Silicon Valley was booming during the late nineties, and it did not take Thiel very long to have a huge hit, when he founded PayPal with a half-dozen friends and acquaintances. Thiel’s friends, George Packer wrote, in 2011, "are, for the most part, like him and one another: male, conservative, and super-smart in the fields of math and logical reasoning." Thiel reportedly came out as gay to his friends in 2003 (he would be outed publicly by Gawker some years later, and went on to sponsor a lawsuit against the company). Thiel co-founded the defense-and-intelligence firm Palantir Technologies, in 2004; that same year, he became Facebook’s first outside investor. Thiel donated to John McCain’s 2008 Presidential campaign after supporting Ron Paul in the primary, but his Republicanism received less attention than the fanciful, long-arc libertarian projects in which he invested: the Seasteading Institute (which aimed to build politically autonomous cities on platforms in international waters), the Machine Intelligence Research Institute (which wanted to insure that artificial intelligence was friendly to humans), and the Thiel Fellowship (which supported exceptionally talented young people in creating startup companies, if they skipped, dropped out of, or took time off from college).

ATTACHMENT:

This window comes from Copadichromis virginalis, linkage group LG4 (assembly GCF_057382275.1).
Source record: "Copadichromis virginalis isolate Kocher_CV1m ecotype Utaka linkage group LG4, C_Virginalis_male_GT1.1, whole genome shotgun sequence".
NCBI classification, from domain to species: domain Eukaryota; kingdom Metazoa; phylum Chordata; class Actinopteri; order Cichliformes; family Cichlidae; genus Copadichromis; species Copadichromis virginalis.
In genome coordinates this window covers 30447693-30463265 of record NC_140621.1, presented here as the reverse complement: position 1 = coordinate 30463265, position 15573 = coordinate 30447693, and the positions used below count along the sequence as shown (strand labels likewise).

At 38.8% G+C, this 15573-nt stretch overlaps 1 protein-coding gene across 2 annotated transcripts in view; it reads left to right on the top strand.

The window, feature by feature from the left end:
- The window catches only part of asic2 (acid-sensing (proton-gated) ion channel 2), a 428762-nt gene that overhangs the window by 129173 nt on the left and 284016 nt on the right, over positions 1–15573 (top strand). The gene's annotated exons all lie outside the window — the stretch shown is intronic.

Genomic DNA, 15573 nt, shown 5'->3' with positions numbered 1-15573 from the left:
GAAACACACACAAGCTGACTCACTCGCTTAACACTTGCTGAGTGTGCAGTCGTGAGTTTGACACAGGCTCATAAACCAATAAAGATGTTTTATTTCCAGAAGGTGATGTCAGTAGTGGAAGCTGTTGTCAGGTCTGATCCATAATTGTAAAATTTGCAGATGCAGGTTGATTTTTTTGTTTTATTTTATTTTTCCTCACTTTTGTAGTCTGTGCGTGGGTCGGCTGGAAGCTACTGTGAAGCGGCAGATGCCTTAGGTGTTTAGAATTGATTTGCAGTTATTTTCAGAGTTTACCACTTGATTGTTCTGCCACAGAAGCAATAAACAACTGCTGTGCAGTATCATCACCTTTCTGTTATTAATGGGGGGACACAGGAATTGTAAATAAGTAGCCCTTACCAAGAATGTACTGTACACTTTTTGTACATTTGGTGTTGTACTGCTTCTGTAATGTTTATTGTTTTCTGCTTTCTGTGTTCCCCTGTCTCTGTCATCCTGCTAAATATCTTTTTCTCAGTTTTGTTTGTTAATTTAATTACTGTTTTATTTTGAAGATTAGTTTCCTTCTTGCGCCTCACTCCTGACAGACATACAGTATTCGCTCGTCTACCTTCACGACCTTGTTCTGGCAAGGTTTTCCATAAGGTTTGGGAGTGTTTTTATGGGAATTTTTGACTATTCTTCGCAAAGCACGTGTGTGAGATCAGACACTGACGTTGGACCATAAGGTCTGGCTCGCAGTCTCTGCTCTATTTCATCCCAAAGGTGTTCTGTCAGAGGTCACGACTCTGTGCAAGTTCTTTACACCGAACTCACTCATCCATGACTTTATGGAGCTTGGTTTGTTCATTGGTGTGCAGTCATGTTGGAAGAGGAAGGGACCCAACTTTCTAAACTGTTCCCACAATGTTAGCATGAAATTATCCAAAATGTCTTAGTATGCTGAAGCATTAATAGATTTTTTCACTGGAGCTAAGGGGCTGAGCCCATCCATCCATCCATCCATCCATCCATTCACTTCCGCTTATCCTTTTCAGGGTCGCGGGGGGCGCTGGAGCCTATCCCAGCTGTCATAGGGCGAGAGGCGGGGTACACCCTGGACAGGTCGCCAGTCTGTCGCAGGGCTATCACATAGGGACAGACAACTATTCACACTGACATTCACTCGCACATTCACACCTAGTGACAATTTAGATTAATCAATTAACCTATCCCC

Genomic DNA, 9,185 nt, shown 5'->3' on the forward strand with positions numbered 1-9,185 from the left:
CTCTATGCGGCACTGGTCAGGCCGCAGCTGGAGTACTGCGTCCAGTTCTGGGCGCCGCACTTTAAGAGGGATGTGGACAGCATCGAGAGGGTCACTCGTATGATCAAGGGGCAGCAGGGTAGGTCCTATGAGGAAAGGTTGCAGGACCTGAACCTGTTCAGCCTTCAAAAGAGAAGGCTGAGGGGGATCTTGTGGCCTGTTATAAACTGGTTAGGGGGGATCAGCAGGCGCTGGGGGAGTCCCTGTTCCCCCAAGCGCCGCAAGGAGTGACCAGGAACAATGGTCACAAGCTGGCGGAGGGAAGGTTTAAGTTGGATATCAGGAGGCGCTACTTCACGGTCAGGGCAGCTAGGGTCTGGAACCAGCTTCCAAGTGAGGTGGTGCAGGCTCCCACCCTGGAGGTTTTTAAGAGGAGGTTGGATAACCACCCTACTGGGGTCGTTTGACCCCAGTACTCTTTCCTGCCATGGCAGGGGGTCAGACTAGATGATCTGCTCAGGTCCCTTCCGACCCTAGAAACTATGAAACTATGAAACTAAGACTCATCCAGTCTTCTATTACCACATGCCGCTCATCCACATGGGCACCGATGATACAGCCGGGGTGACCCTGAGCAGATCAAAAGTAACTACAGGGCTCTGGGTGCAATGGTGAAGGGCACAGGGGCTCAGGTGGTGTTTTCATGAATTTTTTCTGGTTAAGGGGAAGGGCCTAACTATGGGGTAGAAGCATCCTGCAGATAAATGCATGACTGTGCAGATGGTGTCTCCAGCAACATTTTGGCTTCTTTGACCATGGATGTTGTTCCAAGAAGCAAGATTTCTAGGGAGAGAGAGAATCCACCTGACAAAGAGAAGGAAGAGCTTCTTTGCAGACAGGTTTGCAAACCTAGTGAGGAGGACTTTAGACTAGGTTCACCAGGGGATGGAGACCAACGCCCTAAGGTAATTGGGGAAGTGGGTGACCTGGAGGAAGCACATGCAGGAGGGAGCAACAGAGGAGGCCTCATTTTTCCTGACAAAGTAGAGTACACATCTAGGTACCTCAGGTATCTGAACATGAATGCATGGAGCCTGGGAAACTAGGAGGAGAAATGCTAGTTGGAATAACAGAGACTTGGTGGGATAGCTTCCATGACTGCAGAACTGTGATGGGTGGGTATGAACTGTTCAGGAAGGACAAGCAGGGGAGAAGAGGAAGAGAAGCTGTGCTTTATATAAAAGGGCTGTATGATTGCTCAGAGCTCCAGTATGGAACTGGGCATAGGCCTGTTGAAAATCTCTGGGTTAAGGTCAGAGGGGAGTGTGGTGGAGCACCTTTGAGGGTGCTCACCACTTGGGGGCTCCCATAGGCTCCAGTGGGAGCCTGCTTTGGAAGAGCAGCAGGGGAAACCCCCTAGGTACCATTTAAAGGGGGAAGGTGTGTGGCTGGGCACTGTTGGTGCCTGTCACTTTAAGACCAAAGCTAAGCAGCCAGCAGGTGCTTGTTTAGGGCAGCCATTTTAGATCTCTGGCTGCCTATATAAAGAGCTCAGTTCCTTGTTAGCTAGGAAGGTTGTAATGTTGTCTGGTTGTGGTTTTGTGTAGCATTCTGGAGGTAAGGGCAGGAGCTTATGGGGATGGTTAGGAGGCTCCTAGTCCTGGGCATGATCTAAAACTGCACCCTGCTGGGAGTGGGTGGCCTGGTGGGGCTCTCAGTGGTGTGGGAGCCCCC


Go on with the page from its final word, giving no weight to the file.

In 2012, Blake Masters, then a Stanford Law student, took a course on startups that Thiel taught, and published the notes on his Tumblr page, where they became a phenomenon. By 2014, Thiel and Masters had published the notes as a book, "Zero to One," offering theories on startups and advice for founders. Reviewing it, Derek Thompson of The Atlantic thought it "might be the best business book I’ve read." Thiel and Masters emphasize the breadth of forces arrayed against any founder: "In a world of gigantic administrative bureaucracies both public and private, searching for a new path might seem like hoping for a miracle. Actually, if American business is going to succeed, we are going to need hundreds, or even thousands of miracles. This would be depressing but for one crucial fact: humans are distinguished from other species by our ability to work miracles. We call these miracles technology."